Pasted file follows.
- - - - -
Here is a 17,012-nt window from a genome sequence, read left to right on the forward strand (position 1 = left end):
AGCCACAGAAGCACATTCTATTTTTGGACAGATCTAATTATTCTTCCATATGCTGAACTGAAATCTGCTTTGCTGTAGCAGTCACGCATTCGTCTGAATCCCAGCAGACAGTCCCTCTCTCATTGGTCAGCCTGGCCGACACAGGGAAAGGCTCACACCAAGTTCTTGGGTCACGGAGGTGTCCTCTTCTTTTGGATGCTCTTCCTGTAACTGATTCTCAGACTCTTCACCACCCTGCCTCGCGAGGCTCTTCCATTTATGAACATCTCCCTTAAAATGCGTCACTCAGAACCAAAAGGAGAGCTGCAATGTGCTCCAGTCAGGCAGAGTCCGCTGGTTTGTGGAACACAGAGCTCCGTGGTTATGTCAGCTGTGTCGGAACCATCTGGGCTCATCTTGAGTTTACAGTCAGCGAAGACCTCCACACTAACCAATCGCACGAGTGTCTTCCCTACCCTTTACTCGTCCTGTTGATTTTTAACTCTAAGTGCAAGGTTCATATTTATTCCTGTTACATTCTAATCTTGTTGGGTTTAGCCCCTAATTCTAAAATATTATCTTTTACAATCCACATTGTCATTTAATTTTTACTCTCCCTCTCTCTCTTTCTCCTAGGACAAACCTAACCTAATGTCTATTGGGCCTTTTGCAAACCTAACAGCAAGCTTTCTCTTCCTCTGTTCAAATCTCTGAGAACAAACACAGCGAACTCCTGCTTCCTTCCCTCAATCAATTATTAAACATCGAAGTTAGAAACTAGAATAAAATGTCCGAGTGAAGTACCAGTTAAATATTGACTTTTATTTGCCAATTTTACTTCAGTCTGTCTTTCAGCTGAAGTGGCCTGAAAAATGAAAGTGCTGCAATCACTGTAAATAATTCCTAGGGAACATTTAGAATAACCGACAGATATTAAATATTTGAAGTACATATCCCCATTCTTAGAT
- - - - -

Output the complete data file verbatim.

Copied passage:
Here is a 17,012-nt window from a genome sequence, read left to right on the forward strand (position 1 = left end):
AGCCACAGAAGCACATTCTATTTTTGGACAGATCTAATTATTCTTCCATATGCTGAACTGAAATCTGCTTTGCTGTAGCAGTCACGCATTCGTCTGAATCCCAGCAGACAGTCCCTCTCTCATTGGTCAGCCTGGCCGACACAGGGAAAGGCTCACACCAAGTTCTTGGGTCACGGAGGTGTCCTCTTCTTTTGGATGCTCTTCCTGTAACTGATTCTCAGACTCTTCACCACCCTGCCTCGCGAGGCTCTTCCATTTATGAACATCTCCCTTAAAATGCGTCACTCAGAACCAAAAGGAGAGCTGCAATGTGCTCCAGTCAGGCAGAGTCCGCTGGTTTGTGGAACACAGAGCTCCGTGGTTATGTCAGCTGTGTCGGAACCATCTGGGCTCATCTTGAGTTTACAGTCAGCGAAGACCTCCACACTAACCAATCGCACGAGTGTCTTCCCTACCCTTTACTCGTCCTGTTGATTTTTAACTCTAAGTGCAAGGTTCATATTTATTCCTGTTACATTCTAATCTTGTTGGGTTTAGCCCCTAATTCTAAAATATTATCTTTTACAATCCACATTGTCATTTAATTTTTACTCTCCCTCTCTCTCTTTCTCCTAGGACAAACCTAACCTAATGTCTATTGGGCCTTTTGCAAACCTAACAGCAAGCTTTCTCTTCCTCTGTTCAAATCTCTGAGAACAAACACAGCGAACTCCTGCTTCCTTCCCTCAATCAATTATTAAACATCGAAGTTAGAAACTAGAATAAAATGTCCGAGTGAAGTACCAGTTAAATATTGACTTTTATTTGCCAATTTTACTTCAGTCTGTCTTTCAGCTGAAGTGGCCTGAAAAATGAAAGTGCTGCAATCACTGTAAATAATTCCTAGGGAACATTTAGAATAACCGACAGATATTAAATATTTGAAGTACATATCCCCATTCTTAGAT